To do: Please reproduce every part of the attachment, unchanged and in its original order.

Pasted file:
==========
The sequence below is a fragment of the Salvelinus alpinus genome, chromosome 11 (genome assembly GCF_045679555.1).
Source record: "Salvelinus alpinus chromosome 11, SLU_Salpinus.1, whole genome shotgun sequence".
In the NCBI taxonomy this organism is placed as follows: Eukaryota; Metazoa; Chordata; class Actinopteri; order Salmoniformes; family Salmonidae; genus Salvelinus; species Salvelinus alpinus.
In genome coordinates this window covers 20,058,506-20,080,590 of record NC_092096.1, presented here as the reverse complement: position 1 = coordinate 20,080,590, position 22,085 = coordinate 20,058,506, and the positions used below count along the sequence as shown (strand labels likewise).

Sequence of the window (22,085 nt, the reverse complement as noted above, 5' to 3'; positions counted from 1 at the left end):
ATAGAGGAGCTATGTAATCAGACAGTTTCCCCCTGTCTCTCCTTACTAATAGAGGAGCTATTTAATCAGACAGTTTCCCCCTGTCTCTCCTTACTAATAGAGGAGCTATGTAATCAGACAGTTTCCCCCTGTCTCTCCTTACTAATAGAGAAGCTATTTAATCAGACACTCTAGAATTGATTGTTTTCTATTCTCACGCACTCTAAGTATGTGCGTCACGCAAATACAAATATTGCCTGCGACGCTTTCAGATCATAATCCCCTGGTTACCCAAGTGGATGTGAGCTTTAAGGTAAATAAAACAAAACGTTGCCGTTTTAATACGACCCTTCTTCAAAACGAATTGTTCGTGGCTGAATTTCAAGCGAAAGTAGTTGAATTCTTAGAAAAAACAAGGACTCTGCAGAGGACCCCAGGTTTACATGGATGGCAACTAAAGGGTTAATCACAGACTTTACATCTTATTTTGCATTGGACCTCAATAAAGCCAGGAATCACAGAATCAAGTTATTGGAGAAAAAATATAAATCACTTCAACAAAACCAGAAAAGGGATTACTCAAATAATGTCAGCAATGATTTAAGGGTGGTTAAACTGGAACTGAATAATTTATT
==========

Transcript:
The sequence below is a fragment of the Salvelinus alpinus genome, chromosome 11 (genome assembly GCF_045679555.1).
Source record: "Salvelinus alpinus chromosome 11, SLU_Salpinus.1, whole genome shotgun sequence".
In the NCBI taxonomy this organism is placed as follows: Eukaryota; Metazoa; Chordata; class Actinopteri; order Salmoniformes; family Salmonidae; genus Salvelinus; species Salvelinus alpinus.
In genome coordinates this window covers 20,058,506-20,080,590 of record NC_092096.1, presented here as the reverse complement: position 1 = coordinate 20,080,590, position 22,085 = coordinate 20,058,506, and the positions used below count along the sequence as shown (strand labels likewise).

Sequence of the window (22,085 nt, the reverse complement as noted above, 5' to 3'; positions counted from 1 at the left end):
ATAGAGGAGCTATGTAATCAGACAGTTTCCCCCTGTCTCTCCTTACTAATAGAGGAGCTATTTAATCAGACAGTTTCCCCCTGTCTCTCCTTACTAATAGAGGAGCTATGTAATCAGACAGTTTCCCCCTGTCTCTCCTTACTAATAGAGAAGCTATTTAATCAGACACTCTAGAATTGATTGTTTTCTATTCTCACGCACTCTAAGTATGTGCGTCACGCAAATACAAATATTGCCTGCGACGCTTTCAGATCATAATCCCCTGGTTACCCAAGTGGATGTGAGCTTTAAGGTAAATAAAACAAAACGTTGCCGTTTTAATACGACCCTTCTTCAAAACGAATTGTTCGTGGCTGAATTTCAAGCGAAAGTAGTTGAATTCTTAGAAAAAACAAGGACTCTGCAGAGGACCCCAGGTTTACATGGATGGCAACTAAAGGGTTAATCACAGACTTTACATCTTATTTTGCATTGGACCTCAATAAAGCCAGGAATCACAGAATCAAGTTATTGGAGAAAAAATATAAATCACTTCAACAAAACCAGAAAAGGGATTACTCAAATAATGTCAGCAATGATTTAAGGGTGGTTAAACTGGAACTGAATAATTTATT